his wife a supplicating glance and extending his thin wasted hand, he
added in a scarcely audible voice:

"Once again I entreat you, leave not the court before a year has
passed.  Do you promise me?"

"I promise, my lord."

"And now," said Robert, whose face at these words took on a new
animation, "call my confessor and the physician and summon the
family, for the hour is at hand, and soon I shall not have the
strength to speak my last words."

A few moments later the priest and the doctor re-entered the room,
their faces bathed, in tears.  The king thanked them warmly for their
care of him in his last illness, and begged them help to dress him in
the coarse garb of a Franciscan monk, that God, as he said, seeing
him die in poverty, humility, and penitence, might the more easily
grant him pardon.  The confessor and doctor placed upon his naked
feet the sandals worn by mendicant friars, robed him in a Franciscan
frock, and tied the rope about his waist.  Stretched thus upon his
bed, his brow surmounted by his scanty locks, with his long white
beard, and his hands crossed upon his breast, the King of Naples
looked like one of those aged anchorites who spend their lives in
mortifying the flesh, and whose souls, absorbed in heavenly
contemplation, glide insensibly from out their last ecstasy into
eternal bliss.  Some time he lay thus with closed eyes, putting up a
silent prayer to God; then he bade them light the spacious room as
for a great solemnity, and gave a sign to the two persons who stood,
one at the head, the other at the foot of the bed.  The two folding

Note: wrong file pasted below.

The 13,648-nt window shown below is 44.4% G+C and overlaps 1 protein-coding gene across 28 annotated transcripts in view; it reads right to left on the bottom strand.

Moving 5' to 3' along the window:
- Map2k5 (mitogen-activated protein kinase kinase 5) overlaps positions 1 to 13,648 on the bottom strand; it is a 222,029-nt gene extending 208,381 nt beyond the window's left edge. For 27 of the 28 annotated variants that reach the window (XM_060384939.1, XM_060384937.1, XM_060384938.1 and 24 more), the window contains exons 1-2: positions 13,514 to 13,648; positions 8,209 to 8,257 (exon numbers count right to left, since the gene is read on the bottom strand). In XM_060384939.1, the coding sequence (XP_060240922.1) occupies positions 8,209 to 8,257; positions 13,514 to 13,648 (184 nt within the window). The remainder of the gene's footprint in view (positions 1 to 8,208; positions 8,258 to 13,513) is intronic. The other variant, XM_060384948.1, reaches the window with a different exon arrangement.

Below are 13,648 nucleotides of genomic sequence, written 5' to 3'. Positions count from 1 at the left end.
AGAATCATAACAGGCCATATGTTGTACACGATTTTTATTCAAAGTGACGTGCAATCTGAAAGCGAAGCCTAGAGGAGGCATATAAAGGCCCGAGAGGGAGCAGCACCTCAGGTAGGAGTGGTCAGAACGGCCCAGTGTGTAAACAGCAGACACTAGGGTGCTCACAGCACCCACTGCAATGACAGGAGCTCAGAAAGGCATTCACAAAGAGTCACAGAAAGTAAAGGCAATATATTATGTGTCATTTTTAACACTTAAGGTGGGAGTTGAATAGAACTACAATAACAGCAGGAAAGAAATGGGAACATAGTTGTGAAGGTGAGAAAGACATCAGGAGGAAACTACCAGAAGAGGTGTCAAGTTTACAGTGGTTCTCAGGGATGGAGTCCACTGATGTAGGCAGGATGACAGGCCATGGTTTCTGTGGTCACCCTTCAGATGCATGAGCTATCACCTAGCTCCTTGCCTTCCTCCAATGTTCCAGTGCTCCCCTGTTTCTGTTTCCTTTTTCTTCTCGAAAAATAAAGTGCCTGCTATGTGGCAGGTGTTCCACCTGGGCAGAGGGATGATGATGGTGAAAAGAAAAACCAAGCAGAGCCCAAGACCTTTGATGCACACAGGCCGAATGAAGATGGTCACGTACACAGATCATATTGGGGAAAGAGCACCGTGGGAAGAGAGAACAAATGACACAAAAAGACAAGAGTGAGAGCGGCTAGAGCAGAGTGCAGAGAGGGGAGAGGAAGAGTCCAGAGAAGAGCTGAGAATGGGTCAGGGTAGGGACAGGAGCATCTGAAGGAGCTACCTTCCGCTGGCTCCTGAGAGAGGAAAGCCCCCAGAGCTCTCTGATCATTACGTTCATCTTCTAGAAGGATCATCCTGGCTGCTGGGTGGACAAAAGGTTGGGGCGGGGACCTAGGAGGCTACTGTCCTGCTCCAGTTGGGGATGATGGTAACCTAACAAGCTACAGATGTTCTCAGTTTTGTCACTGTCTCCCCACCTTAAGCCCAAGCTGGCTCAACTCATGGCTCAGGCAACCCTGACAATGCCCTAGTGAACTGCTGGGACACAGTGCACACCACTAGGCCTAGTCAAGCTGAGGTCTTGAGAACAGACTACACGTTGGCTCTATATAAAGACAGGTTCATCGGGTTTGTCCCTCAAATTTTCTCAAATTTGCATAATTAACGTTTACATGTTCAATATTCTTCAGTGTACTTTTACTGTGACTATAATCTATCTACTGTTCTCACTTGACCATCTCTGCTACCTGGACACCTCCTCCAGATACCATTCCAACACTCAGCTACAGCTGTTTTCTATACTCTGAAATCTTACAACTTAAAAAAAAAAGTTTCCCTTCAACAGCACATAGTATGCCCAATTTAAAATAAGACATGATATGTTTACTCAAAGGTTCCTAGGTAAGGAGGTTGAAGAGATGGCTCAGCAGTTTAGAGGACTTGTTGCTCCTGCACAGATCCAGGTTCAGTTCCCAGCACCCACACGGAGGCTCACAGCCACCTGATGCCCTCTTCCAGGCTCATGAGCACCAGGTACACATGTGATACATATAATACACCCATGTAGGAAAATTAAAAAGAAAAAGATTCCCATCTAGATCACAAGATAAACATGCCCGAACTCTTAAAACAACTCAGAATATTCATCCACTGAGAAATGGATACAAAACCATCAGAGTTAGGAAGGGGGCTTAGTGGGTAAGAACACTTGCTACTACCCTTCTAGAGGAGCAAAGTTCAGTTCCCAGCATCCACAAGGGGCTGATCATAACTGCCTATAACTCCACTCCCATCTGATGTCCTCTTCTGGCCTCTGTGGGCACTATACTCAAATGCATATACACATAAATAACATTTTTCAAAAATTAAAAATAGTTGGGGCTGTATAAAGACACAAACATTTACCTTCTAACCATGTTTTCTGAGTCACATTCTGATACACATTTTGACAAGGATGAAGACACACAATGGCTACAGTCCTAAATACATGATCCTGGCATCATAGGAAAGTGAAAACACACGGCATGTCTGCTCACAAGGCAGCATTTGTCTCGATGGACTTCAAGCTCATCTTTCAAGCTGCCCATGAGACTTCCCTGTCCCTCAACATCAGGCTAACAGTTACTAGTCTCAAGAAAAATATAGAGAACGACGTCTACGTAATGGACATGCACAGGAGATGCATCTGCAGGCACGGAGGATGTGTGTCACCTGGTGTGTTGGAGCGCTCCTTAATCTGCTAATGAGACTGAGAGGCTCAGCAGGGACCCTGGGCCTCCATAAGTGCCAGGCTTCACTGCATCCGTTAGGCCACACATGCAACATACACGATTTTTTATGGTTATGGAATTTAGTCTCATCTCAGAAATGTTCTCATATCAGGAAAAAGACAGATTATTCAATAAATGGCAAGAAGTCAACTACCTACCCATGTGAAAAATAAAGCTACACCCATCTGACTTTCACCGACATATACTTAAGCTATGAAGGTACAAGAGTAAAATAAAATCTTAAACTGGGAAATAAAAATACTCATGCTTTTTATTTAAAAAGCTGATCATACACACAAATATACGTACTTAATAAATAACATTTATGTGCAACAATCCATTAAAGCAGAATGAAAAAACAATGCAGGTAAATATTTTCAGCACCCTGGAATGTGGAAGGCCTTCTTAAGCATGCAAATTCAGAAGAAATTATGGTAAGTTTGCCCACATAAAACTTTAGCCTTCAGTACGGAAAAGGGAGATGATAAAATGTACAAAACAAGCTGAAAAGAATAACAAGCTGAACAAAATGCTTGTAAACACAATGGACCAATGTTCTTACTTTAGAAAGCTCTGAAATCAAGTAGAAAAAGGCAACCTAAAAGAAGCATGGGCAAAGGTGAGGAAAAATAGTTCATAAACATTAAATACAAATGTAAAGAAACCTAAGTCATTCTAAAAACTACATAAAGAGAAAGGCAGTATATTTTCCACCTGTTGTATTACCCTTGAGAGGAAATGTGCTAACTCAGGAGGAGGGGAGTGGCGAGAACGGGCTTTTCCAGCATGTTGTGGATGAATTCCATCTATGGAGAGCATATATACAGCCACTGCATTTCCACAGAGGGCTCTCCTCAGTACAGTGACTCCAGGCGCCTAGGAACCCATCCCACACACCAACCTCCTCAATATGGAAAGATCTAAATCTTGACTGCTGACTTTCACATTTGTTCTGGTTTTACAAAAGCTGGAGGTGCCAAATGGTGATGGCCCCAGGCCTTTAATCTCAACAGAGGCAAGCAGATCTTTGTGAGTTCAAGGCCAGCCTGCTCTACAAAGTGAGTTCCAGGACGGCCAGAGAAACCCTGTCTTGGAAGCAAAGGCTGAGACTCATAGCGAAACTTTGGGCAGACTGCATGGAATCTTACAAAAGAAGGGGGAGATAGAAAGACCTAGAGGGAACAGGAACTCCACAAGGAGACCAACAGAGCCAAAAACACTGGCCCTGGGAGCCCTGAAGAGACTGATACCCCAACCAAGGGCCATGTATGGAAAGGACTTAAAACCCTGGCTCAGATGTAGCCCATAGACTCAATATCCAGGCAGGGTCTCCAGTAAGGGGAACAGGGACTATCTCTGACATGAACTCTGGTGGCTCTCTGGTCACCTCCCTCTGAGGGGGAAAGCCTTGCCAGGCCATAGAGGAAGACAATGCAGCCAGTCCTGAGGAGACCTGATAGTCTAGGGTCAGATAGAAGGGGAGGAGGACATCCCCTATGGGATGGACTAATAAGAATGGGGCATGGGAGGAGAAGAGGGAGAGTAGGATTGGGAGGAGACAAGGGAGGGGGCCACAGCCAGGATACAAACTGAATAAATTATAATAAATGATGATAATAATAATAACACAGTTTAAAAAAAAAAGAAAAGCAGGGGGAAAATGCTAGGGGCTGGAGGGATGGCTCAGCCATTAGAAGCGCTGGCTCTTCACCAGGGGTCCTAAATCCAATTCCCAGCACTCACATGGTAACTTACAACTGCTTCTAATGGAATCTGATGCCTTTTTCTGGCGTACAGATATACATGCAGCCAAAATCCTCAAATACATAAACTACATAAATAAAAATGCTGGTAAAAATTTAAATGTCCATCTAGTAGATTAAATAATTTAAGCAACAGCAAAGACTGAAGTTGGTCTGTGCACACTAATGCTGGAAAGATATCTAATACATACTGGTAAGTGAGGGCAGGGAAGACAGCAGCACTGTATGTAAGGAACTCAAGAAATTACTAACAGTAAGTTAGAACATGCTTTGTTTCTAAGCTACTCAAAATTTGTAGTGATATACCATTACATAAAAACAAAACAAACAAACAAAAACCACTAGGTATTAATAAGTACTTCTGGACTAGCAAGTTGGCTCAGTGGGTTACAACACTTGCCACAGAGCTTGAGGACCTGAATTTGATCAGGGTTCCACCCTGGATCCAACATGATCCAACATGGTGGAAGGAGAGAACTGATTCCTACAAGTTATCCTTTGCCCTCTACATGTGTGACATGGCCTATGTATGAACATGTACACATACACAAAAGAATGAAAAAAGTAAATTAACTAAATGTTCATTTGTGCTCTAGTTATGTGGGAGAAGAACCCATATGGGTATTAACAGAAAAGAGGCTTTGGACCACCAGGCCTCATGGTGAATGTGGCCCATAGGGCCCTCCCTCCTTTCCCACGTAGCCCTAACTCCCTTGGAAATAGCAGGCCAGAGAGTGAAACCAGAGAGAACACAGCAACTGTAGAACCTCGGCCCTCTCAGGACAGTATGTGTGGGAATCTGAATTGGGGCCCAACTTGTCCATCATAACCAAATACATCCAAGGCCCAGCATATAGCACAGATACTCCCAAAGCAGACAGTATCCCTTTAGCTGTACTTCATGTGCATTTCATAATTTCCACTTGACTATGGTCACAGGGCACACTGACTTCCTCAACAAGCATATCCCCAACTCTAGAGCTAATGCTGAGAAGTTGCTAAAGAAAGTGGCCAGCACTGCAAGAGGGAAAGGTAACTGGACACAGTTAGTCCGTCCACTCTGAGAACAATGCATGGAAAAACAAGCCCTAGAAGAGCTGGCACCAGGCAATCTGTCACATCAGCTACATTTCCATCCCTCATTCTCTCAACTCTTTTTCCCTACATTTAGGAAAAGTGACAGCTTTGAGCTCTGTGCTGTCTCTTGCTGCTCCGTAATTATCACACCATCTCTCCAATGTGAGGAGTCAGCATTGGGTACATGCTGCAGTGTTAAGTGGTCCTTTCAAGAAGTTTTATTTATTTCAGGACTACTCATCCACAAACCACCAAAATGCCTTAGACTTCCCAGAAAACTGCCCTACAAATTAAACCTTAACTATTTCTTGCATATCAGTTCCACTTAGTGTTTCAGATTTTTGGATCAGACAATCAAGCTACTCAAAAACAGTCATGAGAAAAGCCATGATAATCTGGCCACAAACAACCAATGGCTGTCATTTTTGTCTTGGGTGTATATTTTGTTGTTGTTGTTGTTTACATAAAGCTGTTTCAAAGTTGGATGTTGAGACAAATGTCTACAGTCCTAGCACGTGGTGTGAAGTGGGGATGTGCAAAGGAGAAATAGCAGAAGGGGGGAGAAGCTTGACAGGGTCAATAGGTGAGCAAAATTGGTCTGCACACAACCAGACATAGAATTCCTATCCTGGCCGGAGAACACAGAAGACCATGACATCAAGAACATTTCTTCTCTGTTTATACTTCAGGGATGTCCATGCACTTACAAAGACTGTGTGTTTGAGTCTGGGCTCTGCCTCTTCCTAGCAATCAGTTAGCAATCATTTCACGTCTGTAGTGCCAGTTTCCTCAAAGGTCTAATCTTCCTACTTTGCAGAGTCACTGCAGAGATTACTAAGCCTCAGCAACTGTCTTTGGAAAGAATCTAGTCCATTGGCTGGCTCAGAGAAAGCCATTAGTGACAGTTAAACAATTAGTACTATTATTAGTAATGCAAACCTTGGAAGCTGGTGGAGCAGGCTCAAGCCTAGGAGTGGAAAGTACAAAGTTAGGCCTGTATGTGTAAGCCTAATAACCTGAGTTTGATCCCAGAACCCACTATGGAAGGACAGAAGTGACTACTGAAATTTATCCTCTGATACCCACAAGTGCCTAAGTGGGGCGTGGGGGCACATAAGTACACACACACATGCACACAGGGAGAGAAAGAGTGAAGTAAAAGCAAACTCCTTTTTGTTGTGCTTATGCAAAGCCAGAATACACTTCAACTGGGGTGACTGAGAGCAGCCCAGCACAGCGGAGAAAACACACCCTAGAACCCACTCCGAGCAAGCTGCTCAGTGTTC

doors opened, and the whole of the royal family, with the queen at
their head and the chief barons following, took their places in
silence around the dying king to hear his last wishes.

His eyes turned toward Joan, who stood next him on his right hand,
with an indescribable look of tenderness and grief.  She was of a
beauty so unusual and so marvellous, that her grandfather was
fascinated by the dazzling sight, and mistook her for an angel that
God had sent to console him on his deathbed.  The pure lines of her
fine profile, her great black liquid eyes, her noble brow uncovered,
her hair shining like the raven's wing, her delicate mouth, the whole
effect of this beautiful face on the mind of those who beheld her was
that of a deep melancholy and sweetness, impressing itself once and
for ever.  Tall and slender, but without the excessive thinness of
some young girls, her movements had that careless supple grace that
recall the waving of a flower stalk in the breeze.  But in spite of
all these smiling and innocent graces one could yet discern in
Robert's heiress a will firm and resolute to brave every obstacle,
and the dark rings that circled her fine eyes plainly showed that her
heart was already agitated by passions beyond her years.

Beside Joan stood her younger sister, Marie, who was twelve or
thirteen years of age, the second daughter of Charles, Duke of
Calabria, who had died before her birth, and whose mother, Marie of
Valois, had unhappily been lost to her from her cradle.  Exceedingly
pretty and shy, she seemed distressed by such an assembly of great
personages, and quietly drew near to the widow of the grand
seneschal, Philippa, surnamed the Catanese, the princesses'
governess, whom they honoured as a mother.  Behind the princesses and
beside this lady stood her son, Robert of Cabane, a handsome young